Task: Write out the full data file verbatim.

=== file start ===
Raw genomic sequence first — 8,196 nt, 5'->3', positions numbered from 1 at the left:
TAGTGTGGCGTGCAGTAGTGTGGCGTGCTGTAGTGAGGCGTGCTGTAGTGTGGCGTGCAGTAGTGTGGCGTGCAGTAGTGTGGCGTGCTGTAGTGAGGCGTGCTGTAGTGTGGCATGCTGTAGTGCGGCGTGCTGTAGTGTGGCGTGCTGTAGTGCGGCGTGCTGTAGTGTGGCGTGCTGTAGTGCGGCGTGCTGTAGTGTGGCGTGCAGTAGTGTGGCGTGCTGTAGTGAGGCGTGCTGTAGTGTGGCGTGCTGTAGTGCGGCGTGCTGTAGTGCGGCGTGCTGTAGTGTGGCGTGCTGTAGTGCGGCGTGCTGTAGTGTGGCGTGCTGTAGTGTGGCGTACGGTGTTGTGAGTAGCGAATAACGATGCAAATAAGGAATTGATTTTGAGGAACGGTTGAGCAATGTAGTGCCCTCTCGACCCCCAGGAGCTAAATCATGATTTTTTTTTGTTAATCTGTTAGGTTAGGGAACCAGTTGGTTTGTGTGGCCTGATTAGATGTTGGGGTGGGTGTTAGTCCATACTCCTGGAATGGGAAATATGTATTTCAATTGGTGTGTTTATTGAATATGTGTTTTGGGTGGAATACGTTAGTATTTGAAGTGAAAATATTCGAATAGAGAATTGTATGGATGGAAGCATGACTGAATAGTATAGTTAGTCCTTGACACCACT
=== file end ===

Raw genomic sequence first — 8,196 nt, 5'->3', positions numbered from 1 at the left:
TAGTGTGGCGTGCAGTAGTGTGGCGTGCTGTAGTGAGGCGTGCTGTAGTGTGGCGTGCAGTAGTGTGGCGTGCAGTAGTGTGGCGTGCTGTAGTGAGGCGTGCTGTAGTGTGGCATGCTGTAGTGCGGCGTGCTGTAGTGTGGCGTGCTGTAGTGCGGCGTGCTGTAGTGTGGCGTGCTGTAGTGCGGCGTGCTGTAGTGTGGCGTGCAGTAGTGTGGCGTGCTGTAGTGAGGCGTGCTGTAGTGTGGCGTGCTGTAGTGCGGCGTGCTGTAGTGCGGCGTGCTGTAGTGTGGCGTGCTGTAGTGCGGCGTGCTGTAGTGTGGCGTGCTGTAGTGTGGCGTACGGTGTTGTGAGTAGCGAATAACGATGCAAATAAGGAATTGATTTTGAGGAACGGTTGAGCAATGTAGTGCCCTCTCGACCCCCAGGAGCTAAATCATGATTTTTTTTTGTTAATCTGTTAGGTTAGGGAACCAGTTGGTTTGTGTGGCCTGATTAGATGTTGGGGTGGGTGTTAGTCCATACTCCTGGAATGGGAAATATGTATTTCAATTGGTGTGTTTATTGAATATGTGTTTTGGGTGGAATACGTTAGTATTTGAAGTGAAAATATTCGAATAGAGAATTGTATGGATGGAAGCATGACTGAATAGTATAGTTAGTCCTTGACACCACT